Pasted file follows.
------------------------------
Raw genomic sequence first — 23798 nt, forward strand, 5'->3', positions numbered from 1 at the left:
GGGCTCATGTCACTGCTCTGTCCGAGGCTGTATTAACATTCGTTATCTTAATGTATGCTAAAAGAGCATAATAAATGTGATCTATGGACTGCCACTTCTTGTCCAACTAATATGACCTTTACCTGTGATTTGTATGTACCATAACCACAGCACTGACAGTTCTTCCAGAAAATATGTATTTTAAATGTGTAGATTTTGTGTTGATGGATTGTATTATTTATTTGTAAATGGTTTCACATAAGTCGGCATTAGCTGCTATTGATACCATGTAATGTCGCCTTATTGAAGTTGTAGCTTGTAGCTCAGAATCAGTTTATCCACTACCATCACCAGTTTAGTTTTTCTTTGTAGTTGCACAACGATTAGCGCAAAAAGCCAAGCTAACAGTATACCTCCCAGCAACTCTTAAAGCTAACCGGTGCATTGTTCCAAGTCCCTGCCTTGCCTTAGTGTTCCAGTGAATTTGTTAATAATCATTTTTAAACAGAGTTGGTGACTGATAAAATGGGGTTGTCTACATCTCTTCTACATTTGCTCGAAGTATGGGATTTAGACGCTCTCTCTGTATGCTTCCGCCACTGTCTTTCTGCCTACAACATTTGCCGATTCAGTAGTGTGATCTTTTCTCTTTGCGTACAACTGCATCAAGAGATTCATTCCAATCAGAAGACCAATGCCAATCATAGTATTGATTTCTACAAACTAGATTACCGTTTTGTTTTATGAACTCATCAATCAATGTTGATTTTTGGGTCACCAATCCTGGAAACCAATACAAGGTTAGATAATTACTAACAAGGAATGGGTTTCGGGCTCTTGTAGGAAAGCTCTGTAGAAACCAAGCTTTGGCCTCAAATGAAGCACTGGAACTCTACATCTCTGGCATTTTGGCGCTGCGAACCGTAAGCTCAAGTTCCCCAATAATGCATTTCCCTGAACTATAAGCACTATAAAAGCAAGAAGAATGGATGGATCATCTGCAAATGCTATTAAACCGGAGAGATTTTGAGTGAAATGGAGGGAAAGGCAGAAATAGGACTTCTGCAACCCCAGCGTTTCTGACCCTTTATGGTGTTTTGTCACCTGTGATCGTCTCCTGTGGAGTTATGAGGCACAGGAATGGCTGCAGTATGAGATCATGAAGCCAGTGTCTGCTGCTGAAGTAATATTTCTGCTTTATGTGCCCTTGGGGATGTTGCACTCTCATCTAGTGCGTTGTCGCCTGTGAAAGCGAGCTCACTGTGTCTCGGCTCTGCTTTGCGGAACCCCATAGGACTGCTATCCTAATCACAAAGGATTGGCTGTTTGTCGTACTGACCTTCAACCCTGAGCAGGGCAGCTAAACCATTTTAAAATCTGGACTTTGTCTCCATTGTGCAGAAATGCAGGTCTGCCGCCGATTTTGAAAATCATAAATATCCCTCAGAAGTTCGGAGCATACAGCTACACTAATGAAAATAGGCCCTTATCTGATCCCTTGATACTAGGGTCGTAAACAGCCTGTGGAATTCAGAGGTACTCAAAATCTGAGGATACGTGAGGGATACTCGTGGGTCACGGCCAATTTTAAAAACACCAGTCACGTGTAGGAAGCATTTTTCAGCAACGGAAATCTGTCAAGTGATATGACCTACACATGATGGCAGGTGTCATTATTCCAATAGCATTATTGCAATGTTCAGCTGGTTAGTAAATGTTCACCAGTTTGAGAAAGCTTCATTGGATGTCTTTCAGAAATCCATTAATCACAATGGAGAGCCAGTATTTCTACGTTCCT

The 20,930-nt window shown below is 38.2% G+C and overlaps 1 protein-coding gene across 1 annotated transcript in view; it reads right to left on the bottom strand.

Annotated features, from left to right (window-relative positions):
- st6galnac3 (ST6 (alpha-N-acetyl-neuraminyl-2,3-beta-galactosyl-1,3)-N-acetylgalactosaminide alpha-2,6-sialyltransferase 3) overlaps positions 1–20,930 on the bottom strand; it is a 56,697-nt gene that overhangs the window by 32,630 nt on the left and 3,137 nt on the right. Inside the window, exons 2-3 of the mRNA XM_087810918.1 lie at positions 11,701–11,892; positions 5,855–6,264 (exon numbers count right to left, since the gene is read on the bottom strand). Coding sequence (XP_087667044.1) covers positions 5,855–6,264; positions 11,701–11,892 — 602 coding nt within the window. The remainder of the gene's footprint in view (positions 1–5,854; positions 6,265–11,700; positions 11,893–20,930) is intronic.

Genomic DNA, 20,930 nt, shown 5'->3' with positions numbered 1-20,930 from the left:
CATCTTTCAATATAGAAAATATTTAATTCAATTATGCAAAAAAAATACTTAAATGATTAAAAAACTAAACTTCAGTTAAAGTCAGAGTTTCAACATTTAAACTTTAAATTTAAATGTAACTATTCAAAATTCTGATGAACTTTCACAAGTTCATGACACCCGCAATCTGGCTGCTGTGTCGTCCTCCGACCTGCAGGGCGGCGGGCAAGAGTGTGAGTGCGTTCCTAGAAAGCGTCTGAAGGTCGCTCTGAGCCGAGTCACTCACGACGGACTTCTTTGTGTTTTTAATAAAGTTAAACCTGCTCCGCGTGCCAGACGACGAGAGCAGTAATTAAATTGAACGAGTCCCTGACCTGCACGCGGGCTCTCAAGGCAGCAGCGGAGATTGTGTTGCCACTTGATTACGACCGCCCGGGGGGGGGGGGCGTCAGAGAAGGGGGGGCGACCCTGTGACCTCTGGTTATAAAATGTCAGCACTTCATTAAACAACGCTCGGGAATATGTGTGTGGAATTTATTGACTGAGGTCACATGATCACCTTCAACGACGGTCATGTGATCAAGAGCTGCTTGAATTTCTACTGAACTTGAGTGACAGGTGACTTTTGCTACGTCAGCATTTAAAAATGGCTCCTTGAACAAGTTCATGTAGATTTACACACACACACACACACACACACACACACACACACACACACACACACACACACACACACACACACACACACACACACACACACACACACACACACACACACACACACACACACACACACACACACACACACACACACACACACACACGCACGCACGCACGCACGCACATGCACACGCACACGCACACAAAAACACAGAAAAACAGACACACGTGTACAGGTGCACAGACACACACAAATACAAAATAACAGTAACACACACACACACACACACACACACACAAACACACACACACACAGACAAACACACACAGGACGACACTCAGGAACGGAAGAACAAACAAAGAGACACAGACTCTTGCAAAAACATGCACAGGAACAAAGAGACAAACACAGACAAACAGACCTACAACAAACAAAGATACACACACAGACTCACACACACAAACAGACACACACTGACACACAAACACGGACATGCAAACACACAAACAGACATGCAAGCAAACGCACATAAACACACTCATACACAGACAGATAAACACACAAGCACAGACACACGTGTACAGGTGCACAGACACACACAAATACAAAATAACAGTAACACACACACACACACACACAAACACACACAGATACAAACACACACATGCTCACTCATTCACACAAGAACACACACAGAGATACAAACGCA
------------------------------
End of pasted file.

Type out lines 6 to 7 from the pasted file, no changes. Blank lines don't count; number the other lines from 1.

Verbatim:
Genomic DNA, 20,930 nt, shown 5'->3' with positions numbered 1-20,930 from the left:
CATCTTTCAATATAGAAAATATTTAATTCAATTATGCAAAAAAAATACTTAAATGATTAAAAAACTAAACTTCAGTTAAAGTCAGAGTTTCAACATTTAAACTTTAAATTTAAATGTAACTATTCAAAATTCTGATGAACTTTCACAAGTTCATGACACCCGCAATCTGGCTGCTGTGTCGTCCTCCGACCTGCAGGGCGGCGGGCAAGAGTGTGAGTGCGTTCCTAGAAAGCGTCTGAAGGTCGCTCTGAGCCGAGTCACTCACGACGGACTTCTTTGTGTTTTTAATAAAGTTAAACCTGCTCCGCGTGCCAGACGACGAGAGCAGTAATTAAATTGAACGAGTCCCTGACCTGCACGCGGGCTCTCAAGGCAGCAGCGGAGATTGTGTTGCCACTTGATTACGACCGCCCGGGGGGGGGGGGCGTCAGAGAAGGGGGGGCGACCCTGTGACCTCTGGTTATAAAATGTCAGCACTTCATTAAACAACGCTCGGGAATATGTGTGTGGAATTTATTGACTGAGGTCACATGATCACCTTCAACGACGGTCATGTGATCAAGAGCTGCTTGAATTTCTACTGAACTTGAGTGACAGGTGACTTTTGCTACGTCAGCATTTAAAAATGGCTCCTTGAACAAGTTCATGTAGATTTACACACACACACACACACACACACACACACACACACACACACACACACACACACACACACACACACACACACACACACACACACACACACACACACACACACACACACACACACACACACACACACACACACACACACACACACACACGCACGCACGCACGCACGCACATGCACACGCACACGCACACAAAAACACAGAAAAACAGACACACGTGTACAGGTGCACAGACACACACAAATACAAAATAACAGTAACACACACACACACACACACACACACACAAACACACACACACACAGACAAACACACACAGGACGACACTCAGGAACGGAAGAACAAACAAAGAGACACAGACTCTTGCAAAAACATGCACAGGAACAAAGAGACAAACACAGACAAACAGACCTACAACAAACAAAGATACACACACAGACTCACACACACAAACAGACACACACTGACACACAAACACGGACATGCAAACACACAAACAGACATGCAAGCAAACGCACATAAACACACTCATACACAGACAGATAAACACACAAGCACAGACACACGTGTACAGGTGCACAGACACACACAAATACAAAATAACAGTAACACACACACACACACACACAAACACACACAGATACAAACACACACATGCTCACTCATTCACACAAGAACACACACAGAGATACAAACGCA